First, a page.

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This is a ‘must’ for more libraries than not (in lieu of key-switching style instruments) if you plan to share a single instrument with multiple staves/players and have the phrases bouncing about playing different articulations. Why? If you have more than one player trying to toggle key-switches for different ‘articulations’ on the same instrument/instance, they can start ‘conflicting’ and gum up the sound in significant ways!

By spreading all the articulations out over different slots/channels in the same plugin instance…in most cases, all those staves will happily just use the channel they need at the moment, and you won’t encounter key-switch conflicts.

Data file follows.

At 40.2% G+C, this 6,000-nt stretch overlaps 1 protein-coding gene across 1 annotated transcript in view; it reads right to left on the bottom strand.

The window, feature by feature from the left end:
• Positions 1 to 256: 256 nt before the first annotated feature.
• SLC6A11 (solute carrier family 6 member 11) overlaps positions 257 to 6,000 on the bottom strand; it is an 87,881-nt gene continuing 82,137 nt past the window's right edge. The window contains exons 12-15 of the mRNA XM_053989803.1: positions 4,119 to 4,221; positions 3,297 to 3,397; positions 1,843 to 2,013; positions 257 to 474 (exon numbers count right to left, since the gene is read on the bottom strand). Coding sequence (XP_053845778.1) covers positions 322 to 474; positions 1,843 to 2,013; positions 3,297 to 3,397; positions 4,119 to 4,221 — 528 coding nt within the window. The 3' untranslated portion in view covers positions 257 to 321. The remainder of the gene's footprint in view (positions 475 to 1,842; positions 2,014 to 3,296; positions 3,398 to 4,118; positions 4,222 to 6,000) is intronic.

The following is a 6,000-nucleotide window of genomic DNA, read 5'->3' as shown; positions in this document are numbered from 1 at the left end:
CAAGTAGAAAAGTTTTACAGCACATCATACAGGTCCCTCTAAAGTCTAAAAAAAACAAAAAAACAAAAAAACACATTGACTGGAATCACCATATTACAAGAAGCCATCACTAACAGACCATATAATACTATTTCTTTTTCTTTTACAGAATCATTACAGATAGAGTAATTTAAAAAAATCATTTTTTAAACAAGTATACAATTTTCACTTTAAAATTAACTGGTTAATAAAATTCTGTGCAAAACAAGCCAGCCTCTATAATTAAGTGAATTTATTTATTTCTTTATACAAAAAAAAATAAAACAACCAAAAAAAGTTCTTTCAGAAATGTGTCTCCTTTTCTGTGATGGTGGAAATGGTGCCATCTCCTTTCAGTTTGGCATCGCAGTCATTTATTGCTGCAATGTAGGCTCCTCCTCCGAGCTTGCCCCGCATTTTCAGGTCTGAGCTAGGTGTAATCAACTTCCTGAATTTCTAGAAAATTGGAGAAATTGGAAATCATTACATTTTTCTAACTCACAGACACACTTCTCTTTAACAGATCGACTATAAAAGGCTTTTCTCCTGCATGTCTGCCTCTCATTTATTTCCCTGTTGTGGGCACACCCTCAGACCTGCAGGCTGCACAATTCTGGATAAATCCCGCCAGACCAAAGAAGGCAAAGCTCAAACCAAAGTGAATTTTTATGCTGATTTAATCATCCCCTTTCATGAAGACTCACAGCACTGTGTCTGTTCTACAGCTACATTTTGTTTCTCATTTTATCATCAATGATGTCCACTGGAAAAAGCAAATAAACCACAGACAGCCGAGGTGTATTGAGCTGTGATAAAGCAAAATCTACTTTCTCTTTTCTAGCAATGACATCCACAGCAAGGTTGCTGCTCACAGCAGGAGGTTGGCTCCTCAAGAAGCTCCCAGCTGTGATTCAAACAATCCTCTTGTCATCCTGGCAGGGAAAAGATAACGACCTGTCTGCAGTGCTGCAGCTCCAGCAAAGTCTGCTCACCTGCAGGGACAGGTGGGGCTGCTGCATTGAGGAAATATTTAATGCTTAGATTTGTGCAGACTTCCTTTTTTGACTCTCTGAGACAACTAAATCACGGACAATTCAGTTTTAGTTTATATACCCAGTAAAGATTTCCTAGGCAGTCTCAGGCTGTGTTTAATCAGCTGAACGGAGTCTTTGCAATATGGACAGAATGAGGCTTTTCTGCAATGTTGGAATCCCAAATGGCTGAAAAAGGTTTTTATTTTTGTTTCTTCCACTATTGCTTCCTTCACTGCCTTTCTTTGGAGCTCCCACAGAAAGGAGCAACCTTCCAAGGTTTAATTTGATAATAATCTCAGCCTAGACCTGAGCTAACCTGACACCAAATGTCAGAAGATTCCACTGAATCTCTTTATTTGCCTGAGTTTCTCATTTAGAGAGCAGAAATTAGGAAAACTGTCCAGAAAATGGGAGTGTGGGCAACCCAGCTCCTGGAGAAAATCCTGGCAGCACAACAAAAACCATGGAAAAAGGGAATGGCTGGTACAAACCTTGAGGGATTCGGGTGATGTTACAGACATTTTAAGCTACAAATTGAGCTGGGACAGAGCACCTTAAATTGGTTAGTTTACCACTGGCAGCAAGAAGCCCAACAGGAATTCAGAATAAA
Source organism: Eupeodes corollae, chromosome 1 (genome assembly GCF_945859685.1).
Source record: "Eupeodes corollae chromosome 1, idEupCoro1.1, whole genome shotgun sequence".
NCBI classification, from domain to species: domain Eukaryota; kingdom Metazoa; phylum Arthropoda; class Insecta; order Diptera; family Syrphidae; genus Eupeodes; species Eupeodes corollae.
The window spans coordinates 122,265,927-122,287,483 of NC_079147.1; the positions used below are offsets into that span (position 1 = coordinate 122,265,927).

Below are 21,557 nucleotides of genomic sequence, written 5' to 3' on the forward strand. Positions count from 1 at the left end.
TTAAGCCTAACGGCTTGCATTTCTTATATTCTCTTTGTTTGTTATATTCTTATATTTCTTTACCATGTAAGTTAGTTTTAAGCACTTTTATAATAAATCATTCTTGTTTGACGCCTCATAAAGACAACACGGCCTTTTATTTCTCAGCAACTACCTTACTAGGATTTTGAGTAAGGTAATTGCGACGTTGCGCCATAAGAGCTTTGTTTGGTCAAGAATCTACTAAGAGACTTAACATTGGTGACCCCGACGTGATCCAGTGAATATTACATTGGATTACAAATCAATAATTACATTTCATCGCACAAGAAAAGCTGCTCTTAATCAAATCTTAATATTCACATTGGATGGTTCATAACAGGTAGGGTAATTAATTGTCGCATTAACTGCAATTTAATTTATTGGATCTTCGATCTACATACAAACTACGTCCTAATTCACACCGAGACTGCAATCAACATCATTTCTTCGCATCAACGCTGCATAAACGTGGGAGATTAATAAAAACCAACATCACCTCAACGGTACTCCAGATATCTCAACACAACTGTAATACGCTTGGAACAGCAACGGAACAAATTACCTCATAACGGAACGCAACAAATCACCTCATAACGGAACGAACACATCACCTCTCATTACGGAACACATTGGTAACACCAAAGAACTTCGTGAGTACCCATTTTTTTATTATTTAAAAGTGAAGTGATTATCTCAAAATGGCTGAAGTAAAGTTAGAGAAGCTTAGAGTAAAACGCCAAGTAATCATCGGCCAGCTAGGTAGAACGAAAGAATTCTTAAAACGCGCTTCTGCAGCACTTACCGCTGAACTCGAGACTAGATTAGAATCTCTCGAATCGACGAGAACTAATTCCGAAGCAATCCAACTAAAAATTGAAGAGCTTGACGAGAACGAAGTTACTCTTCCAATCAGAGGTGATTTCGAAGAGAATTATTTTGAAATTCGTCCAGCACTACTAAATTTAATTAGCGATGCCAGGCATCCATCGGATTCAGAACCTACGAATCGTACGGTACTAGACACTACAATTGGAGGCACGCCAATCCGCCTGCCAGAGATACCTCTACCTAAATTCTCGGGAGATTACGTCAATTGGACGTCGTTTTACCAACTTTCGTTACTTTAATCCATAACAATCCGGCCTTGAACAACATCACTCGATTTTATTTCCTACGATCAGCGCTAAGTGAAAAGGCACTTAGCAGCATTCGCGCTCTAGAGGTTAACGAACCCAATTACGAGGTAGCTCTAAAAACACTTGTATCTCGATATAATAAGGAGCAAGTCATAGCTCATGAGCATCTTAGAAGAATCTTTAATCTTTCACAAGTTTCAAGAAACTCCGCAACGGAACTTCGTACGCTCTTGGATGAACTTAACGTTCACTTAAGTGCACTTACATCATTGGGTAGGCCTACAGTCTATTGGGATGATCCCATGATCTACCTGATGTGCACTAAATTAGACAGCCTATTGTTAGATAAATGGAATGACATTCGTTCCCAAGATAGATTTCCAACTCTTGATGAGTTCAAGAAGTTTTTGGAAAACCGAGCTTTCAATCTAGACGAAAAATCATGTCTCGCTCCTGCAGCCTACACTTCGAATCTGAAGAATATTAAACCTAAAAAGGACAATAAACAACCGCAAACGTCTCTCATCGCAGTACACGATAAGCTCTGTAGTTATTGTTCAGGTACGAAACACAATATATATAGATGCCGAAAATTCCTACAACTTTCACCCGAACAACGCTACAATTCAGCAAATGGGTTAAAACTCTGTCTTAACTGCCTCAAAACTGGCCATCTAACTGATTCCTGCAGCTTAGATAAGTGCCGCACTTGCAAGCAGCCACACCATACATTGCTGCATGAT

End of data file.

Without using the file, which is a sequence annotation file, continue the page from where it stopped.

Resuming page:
Note, when bouncing articulations, it’s usually fine to have them share the same mixer fader on output. It’s rarely necessary to give every single ‘articulation’ of a single instrument his own mixing slot in Dorico; but, it’s nice to know you can if you want to give a given articulation some extra ‘mixing attention/processing’.

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awesome tips, thank you!!